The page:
HOUSTON, May 27 (Reuters) - U.S. sales of liquefied petroleum gas (LPG) to Latin America have quintupled since 2007, edging out more expensive exports from countries such as Saudi Arabia and Algeria, according to official data and traders.
With imported volumes surging fast and no domestic projects expected to open soon to produce cooking gas, Latin America’s financial outlays for LPG, which governments subsidize for consumers, are expected to grow.
A lack of industrial capacity and stagnant natural gas production in Latin America means there is too little LPG to satisfy voracious demand, while the shale boom in the United States has created a growing surplus.
“The U.S. is now Latin America’s natural supplier of LPG. Venezuela used to supply several Central American and Caribbean countries, but that’s not happening anymore,” said an industry consultant who declined to be identified because they advise LPG importers.
In addition to their close proximity to Latin America, U.S. producers are offering lower prices than other major exporters. That has prompted Brazil and Chile, two big buyers, to sign supply contracts with U.S. providers, traders and industry sources said.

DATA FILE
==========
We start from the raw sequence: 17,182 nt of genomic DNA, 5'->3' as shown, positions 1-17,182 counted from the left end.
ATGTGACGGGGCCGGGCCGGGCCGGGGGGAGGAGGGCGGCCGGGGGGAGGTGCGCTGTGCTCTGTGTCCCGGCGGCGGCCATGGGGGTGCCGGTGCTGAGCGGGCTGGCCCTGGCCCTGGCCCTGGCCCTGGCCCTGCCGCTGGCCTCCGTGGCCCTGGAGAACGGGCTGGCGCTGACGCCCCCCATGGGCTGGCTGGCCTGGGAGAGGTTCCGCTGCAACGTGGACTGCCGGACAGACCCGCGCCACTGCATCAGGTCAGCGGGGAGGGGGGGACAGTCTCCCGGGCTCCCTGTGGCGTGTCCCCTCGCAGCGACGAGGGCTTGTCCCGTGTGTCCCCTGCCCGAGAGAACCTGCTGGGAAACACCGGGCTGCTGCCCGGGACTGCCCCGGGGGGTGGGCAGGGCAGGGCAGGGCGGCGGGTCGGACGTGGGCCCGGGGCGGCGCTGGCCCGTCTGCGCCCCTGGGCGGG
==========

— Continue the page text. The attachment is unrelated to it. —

The switch is benefiting the main U.S. LPG players, Targa Resources Partners and Enterprise Products Partners , which plan to add 400,000 bpd in export capacity by 2018.
LPG comes mainly from natural gas liquids that are processed at fractioning plants to separate methane from other more-valued gases, such as butane and propane.
Latin America last year imported about 206,000 barrels per day (bpd) of U.S. LPG, up from 38,000 bpd in 2007, according to the Energy Information Administration (EIA). It is the top destination of U.S. propane, butane and isobutane.
The LPG sales, along with climbing exports of refined products, are a sign the United States is regaining its economic footing in Latin America.
More opportunities would lie ahead if policymakers lift a ban on U.S. crude oil exports, as most Latin American countries need light crudes to mix with their own heavier ones.
Total U.S. LPG exports rose 482 percent since 2007 to 332,000 bpd last year. Analysts forecast some 450,000 bpd in exports this year and 800,000 bpd by 2018.
While U.S. prices have been steady, with benchmark propane around $1 a gallon, freights make LPG costly in Latin America.
Latin American governments buy LPG and then sell it as cooking gas at huge discounts through private distributors.
Venezuela, which once exported LPG to neighbors but has suffered production declines, has been importing since 2012.
While the retail price of a 9 kilogram tank in the United States is around $20, the same tank in Venezuela costs $0.57 and in Ecuador a 15 kilogram one costs $1.60.
Ecuador imported 88 percent of its LPG last year, spending $700 million in subsidies, the government said. (Reporting by Marianna Parraga; Editing by Terry Wade and Grant McCool)